Forensic anthropology contributes to many types of criminal investigations – homicides, bank robberies, etc.
The primary tool of the forensic anthropologist is an understanding of human variation and its application to these cases.
Forensic anthropologists, with the tried-and-true techniques of skeletal analysis, have contributed for decades in significant ways to many aspects of law enforcement. What many people do not generally know, however, is ALL of the ways forensic anthropology can (and do) contribute to crime scene investigations including the application of crime scene recovery using archaeological techniques of site excavation as well as the application of biological anthropology to many different types of criminal investigations.
Forensic anthropology is actually a subfield of biological anthropology - a field devoted to the development of techniques to study and research human biological variation. Because these techniques are oftentimes applied to skeletons, forensic anthropologists generally are consulted on cases where human remains are recovered that are totally or partially skeletonized. The primary tools applied to skeletal materials from forensic anthropology include:
David Wellington Reed's remains were found less than 4 months after he was reported missing. David was 13 years old at the time of his death. Twenty-three years later, Pennsylvania State Trooper Robert Betnar was able to make an arrest in the case. The body was fully skeletonized and there were a significant number of insects still consuming parts of the bone's contents.
Trooper Betnar brought the skull to the Penn Museum to be examined and then across the street to HUP (Hospital of the University of Pennsylvania) to be CT scanned. As part of the examination of the CTs, we came to the conclusion that Reed had sustained a significant trauma to the back of the skull with the production of a blow-out sutural fracture to the parietal and occipital bone.
On gross examination of the skull of David Wellington Reed, it is clear that he sustained an perimortem fracture to his left zygomatic bone (cheek) which displaced the whole bone as it articulates with the frontal bone along with sustaining compression fractures on the body of the cheek bone itself. It appears as if he was hit in the face, fell backwards and struck his head on some object behind him.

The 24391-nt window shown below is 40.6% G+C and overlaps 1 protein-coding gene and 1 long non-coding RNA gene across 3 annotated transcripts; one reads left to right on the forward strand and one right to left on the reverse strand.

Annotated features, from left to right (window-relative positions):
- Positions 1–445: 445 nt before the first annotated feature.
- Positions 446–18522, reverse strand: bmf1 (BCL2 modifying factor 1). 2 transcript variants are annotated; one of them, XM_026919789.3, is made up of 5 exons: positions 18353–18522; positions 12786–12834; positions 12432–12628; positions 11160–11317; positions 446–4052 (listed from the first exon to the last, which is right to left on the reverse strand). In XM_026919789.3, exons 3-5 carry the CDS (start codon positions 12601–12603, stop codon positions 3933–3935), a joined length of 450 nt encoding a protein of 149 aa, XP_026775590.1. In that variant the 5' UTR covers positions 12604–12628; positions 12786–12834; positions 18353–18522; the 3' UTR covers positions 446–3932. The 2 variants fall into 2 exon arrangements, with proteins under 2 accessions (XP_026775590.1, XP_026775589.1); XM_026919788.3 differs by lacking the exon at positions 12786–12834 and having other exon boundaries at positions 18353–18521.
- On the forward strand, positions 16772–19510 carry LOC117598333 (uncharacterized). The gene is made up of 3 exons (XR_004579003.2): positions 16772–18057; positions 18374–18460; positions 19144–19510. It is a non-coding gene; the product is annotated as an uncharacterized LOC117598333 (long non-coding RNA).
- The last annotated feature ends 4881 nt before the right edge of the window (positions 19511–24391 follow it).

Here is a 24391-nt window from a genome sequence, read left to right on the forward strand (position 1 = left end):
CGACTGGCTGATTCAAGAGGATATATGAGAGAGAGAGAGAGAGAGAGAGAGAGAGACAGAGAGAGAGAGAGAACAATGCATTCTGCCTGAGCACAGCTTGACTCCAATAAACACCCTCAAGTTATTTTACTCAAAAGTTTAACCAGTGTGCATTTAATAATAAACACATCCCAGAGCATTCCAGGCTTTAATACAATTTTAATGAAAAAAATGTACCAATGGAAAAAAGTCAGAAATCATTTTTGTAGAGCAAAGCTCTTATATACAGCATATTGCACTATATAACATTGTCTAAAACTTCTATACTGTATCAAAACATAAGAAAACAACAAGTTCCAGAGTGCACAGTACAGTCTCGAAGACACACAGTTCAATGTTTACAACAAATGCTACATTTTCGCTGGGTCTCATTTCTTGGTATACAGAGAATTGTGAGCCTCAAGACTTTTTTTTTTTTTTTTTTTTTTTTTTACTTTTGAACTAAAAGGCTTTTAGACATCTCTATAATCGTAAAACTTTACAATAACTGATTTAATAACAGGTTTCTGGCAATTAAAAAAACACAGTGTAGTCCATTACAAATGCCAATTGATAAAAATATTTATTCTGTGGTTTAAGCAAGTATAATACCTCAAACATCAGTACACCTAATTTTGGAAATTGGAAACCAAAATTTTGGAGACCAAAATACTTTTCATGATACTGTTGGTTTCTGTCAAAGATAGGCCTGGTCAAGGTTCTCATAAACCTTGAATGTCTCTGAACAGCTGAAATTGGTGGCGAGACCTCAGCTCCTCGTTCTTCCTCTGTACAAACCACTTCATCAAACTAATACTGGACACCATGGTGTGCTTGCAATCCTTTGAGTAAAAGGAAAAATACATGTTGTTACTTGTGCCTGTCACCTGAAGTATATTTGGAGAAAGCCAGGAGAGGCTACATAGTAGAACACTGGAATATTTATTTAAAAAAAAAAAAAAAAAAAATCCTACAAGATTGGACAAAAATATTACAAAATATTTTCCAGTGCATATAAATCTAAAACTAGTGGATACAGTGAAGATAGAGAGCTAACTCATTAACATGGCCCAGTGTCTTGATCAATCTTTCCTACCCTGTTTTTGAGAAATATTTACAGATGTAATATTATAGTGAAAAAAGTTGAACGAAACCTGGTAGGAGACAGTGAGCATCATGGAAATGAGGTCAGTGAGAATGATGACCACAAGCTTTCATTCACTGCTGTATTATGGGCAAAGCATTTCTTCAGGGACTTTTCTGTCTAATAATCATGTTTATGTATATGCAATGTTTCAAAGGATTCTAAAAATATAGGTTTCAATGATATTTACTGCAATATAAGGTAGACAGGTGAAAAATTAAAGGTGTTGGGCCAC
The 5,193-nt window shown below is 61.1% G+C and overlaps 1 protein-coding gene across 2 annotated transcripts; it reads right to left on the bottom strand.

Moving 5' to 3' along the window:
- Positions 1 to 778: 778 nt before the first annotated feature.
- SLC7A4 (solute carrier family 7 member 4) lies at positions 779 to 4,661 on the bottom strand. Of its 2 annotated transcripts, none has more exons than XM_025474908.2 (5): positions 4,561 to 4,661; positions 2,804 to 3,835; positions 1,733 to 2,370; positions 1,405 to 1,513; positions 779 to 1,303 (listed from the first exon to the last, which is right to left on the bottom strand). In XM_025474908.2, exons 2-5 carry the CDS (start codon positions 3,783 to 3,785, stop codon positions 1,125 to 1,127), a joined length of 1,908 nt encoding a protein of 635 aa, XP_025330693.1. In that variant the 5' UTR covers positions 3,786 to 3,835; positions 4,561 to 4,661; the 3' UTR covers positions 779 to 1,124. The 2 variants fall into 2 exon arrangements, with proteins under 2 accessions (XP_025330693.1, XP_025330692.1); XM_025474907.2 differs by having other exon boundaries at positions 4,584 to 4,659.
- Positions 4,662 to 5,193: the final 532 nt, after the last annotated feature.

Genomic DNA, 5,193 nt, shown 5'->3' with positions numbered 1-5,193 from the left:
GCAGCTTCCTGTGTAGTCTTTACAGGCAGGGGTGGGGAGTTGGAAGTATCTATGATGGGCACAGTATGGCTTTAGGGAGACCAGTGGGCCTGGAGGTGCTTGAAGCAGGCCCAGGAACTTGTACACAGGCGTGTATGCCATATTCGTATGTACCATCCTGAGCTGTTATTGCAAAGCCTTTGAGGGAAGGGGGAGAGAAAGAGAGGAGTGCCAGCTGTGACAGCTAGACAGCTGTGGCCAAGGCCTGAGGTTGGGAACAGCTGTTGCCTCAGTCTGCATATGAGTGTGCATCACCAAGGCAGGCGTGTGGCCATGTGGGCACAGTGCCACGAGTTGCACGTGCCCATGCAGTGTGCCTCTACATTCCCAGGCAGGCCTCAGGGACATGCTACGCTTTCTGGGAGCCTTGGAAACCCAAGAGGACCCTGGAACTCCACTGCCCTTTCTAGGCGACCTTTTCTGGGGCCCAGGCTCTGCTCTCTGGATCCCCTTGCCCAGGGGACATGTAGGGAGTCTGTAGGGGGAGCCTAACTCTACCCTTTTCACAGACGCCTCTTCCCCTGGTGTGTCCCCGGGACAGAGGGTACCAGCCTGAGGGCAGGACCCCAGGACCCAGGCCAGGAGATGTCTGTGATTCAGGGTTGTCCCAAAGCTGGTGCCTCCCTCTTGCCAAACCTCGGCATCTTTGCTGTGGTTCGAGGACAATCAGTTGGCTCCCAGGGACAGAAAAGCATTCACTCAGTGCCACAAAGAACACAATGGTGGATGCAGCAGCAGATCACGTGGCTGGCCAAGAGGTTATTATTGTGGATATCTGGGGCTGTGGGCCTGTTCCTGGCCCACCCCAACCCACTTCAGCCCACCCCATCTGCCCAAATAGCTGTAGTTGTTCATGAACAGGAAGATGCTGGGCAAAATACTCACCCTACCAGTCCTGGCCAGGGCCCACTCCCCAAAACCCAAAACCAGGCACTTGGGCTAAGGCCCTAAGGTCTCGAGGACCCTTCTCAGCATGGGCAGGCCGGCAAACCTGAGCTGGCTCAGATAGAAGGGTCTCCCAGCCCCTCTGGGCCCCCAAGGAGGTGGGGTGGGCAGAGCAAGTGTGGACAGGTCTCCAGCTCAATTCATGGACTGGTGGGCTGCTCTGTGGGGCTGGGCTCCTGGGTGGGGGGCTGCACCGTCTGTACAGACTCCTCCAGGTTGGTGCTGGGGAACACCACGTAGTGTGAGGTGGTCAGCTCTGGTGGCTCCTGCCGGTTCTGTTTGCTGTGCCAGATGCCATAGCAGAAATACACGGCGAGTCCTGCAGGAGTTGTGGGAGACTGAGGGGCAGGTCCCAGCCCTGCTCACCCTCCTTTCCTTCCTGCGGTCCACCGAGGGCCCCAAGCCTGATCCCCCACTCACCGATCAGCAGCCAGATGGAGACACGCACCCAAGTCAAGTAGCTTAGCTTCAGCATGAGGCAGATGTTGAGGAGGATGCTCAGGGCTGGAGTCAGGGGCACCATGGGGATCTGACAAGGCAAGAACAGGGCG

All of these things can be key in criminal investigations especially when the identity of the skeletal individual is not known.
Forensic anthropologists, again because of the expertise in the recording and study of human variation, can also apply these techniques to other types of criminal investigations not involving skeletal materials. For example, with sophisticated video recording devices now common in many public locations (banks, convenience stores, museums, etc.), forensic anthropologists are often asked to analyze videos and still photos from these devices and to compare suspects in criminal cases to those recorded events of a crime in action.
A series of still photographs taken from video surveillance equipment at a Philadelphia bank. Examination of immutable biological features of the perpetrator allows comparison to the person or persons who have been accused of the crime. In this case, features of the ear and of various proportions of the face were used for comparison to a person who had been arrested for the crime.
One of the very basic differences in ear structure is in the earlobe. Most people have dangling earlobes termed "free earlobe". A much smaller percentage of people have attached earlobes. There are actually many points of comparison of ears to eachother. Some researchers have suggested that there are as many as 70 individual characteristics that can be measured or described and compared on the human ear.
The proportions of the ear are compared between a the person committing the bank robbery and captured on video surveillance within the bank and a person who was accused of the crime.
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